Friday, April 23, 2021

National Geographic Backyard Guide to the Night Sky, 2nd Edition

National Geographic Backyard Guide to the Night Sky, 2nd Edition
by Andrew Fazekas, Howard Schneider
3/19/19; 288 pages

It is time to start star gazing as warmer weather approaches in my location and the 2nd edition of the National Geographic Backyard Guide to the Night Sky by Andrew Fazekas and Howard Schneider is a very highly recommended perfect companion to this pursuit. This updated guide is user friendly and well organized to aide the novice in learning about the night time sky. (Since my current guide was a much earlier edition, any update is an improvement because of the many advances in telescopes, photography, and knowledge.)

The National Geographic Backyard Guide to the Night Sky, 2nd Edition, is well organized, especially for educational purposes. It starts with the basics and gives the reader simple tasks, studying the phases of the moon, tracking the motion of the stars and planets over weeks, and learning to recognize some of the brightest constellations. This sets a foundation for future sky watching. There is also a wonderful opening illustration on Sizing up the Galaxy, which will help set the scope of the nighttime sky. Take note of the use of your hand to find your way while observing the sky. This is a great idea for beginners, especially children. Even more than that, before we even get into space, there is information on our atmosphere and tricks of light that many people have observed, like a green flash, light pillars, halos, sundogs, auroras, noctilucent clouds, and sprites, for example. There are techniques presented for making the most of viewing eclipses and meteor showers. Then there is information about the more esoteric phenomena such as black holes and supernovas.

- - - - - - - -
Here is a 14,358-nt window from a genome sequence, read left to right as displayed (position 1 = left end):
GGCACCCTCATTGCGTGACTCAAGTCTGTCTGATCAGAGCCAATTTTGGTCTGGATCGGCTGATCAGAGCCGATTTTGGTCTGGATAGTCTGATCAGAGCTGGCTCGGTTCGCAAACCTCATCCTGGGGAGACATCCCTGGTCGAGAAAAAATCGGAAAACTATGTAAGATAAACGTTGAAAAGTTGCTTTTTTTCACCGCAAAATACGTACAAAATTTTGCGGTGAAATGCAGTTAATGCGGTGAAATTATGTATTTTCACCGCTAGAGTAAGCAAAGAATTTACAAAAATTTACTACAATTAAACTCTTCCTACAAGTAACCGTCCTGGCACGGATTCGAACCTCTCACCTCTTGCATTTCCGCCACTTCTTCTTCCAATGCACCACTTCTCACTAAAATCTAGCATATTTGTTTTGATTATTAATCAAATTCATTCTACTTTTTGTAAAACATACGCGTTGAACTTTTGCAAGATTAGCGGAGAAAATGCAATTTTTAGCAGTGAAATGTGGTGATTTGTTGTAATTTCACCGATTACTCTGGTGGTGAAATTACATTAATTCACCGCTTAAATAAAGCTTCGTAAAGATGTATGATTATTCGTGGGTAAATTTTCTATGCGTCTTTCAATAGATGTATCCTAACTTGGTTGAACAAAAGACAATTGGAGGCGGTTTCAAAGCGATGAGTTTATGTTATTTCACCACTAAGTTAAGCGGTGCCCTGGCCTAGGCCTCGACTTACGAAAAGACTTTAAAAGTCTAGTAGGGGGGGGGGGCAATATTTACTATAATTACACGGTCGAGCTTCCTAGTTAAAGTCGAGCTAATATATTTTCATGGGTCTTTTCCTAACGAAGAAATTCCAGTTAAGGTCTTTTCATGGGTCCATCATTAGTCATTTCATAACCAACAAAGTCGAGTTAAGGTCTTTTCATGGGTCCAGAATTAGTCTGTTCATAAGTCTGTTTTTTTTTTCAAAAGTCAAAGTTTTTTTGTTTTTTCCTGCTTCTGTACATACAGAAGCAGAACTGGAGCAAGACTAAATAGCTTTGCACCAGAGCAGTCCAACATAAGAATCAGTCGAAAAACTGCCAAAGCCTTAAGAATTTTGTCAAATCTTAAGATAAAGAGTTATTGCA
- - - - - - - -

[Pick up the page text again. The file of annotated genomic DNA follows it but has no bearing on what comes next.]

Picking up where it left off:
Chapters are logically organized into:  Discovering Starry Skies; The Atmosphere; The Sun; The Moon; The Planets; Comets & Meteors; Beyond The Solar System; Beyond The Milky Way; Navigating The Night Sky; Sky Charts; Viewing The Naked-Eye Planets; Further Resources and an index. Since it is a National Geographic guide, expect beautiful photographs and illustrations, charts and graphics. There are also a plethora of tips and techniques to assist in viewing the night sky with your naked eyes, binoculars, or a telescope. Since we are closely related to someone who lives out away from light pollution and has the perfect place for viewing the night sky, this is going to be a well used guide.

Disclosure: My review copy was courtesy of National Geographic in exchange for my honest opinion for TLC Book Tours.

1 comment:

Sara Strand said...

Thank you for being on this tour! Sara @ TLC Book Tours